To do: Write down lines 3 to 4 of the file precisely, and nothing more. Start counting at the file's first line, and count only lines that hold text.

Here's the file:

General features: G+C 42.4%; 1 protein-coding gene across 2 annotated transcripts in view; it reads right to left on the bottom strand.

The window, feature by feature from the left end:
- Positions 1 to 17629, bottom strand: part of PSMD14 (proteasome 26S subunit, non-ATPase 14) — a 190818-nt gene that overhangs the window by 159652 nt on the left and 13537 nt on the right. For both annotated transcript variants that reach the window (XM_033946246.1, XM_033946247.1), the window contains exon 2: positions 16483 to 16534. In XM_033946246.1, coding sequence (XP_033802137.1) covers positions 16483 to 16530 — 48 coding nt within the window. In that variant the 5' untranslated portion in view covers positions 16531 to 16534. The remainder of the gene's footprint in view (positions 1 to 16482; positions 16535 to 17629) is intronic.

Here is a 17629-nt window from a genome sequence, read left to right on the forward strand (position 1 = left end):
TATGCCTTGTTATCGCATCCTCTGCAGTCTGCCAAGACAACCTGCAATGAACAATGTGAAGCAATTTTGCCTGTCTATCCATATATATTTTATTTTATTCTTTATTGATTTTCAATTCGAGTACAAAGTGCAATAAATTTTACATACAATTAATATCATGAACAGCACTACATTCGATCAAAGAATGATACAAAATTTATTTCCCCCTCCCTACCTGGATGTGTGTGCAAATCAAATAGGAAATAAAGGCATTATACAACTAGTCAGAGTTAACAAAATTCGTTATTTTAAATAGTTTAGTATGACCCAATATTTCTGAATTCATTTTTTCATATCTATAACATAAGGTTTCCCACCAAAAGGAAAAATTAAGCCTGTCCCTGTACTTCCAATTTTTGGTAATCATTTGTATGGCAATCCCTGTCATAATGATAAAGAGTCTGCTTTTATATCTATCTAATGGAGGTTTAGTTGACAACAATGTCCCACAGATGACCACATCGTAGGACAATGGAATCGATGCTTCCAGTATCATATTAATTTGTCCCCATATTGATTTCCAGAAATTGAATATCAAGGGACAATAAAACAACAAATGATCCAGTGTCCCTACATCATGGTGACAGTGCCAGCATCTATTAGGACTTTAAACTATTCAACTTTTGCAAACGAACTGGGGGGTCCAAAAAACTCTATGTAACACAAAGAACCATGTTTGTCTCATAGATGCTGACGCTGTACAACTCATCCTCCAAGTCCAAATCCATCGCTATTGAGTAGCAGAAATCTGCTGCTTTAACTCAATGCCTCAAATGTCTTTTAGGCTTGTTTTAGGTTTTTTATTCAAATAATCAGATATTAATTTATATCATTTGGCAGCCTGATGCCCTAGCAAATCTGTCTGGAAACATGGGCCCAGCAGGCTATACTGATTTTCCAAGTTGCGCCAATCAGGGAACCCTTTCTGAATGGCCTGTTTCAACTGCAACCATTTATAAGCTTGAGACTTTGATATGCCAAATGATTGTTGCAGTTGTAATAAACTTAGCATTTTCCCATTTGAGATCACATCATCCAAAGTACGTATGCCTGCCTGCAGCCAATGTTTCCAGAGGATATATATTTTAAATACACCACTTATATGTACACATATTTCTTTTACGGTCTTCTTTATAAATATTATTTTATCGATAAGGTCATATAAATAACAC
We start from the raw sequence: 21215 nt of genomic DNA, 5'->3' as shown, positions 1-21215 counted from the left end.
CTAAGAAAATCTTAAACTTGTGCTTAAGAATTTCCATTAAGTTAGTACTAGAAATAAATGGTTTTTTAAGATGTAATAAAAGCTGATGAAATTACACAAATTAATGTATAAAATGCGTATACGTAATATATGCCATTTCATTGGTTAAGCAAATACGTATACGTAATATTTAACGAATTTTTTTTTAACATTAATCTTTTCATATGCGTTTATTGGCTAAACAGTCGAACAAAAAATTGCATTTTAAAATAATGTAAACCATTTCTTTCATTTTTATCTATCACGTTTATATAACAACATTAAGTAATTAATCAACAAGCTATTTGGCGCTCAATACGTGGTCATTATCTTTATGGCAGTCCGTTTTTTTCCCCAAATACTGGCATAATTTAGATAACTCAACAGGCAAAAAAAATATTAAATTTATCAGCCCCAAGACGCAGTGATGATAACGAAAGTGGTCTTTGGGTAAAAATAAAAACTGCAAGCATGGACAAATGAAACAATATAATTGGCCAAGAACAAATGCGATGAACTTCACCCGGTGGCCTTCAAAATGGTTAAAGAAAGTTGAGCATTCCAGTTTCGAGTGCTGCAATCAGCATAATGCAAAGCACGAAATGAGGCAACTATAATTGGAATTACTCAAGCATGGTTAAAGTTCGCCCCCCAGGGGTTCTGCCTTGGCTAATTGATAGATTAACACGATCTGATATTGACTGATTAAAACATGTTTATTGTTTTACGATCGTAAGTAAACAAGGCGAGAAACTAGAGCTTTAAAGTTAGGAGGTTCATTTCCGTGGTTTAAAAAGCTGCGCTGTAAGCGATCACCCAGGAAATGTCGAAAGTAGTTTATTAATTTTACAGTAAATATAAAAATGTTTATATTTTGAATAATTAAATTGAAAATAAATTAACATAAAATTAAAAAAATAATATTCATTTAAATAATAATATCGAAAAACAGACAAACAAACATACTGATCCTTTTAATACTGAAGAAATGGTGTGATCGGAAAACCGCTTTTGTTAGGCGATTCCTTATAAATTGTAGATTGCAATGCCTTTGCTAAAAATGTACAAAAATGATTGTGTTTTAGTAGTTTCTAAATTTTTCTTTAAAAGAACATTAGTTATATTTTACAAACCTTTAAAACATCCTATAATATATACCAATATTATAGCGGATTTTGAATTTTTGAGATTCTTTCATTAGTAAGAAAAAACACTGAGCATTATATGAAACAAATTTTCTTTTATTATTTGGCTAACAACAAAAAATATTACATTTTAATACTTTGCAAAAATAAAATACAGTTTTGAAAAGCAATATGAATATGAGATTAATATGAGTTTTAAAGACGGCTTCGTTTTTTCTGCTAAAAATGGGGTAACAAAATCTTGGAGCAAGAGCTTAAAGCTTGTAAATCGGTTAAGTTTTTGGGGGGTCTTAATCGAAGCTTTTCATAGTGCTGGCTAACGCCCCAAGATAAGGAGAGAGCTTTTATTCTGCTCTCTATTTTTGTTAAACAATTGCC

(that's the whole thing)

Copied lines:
- Positions 1 to 17629, bottom strand: part of PSMD14 (proteasome 26S subunit, non-ATPase 14) — a 190818-nt gene that overhangs the window by 159652 nt on the left and 13537 nt on the right. For both annotated transcript variants that reach the window (XM_033946246.1, XM_033946247.1), the window contains exon 2: positions 16483 to 16534. In XM_033946246.1, coding sequence (XP_033802137.1) covers positions 16483 to 16530 — 48 coding nt within the window. In that variant the 5' untranslated portion in view covers positions 16531 to 16534. The remainder of the gene's footprint in view (positions 1 to 16482; positions 16535 to 17629) is intronic.

Here is a 17629-nt window from a genome sequence, read left to right on the forward strand (position 1 = left end):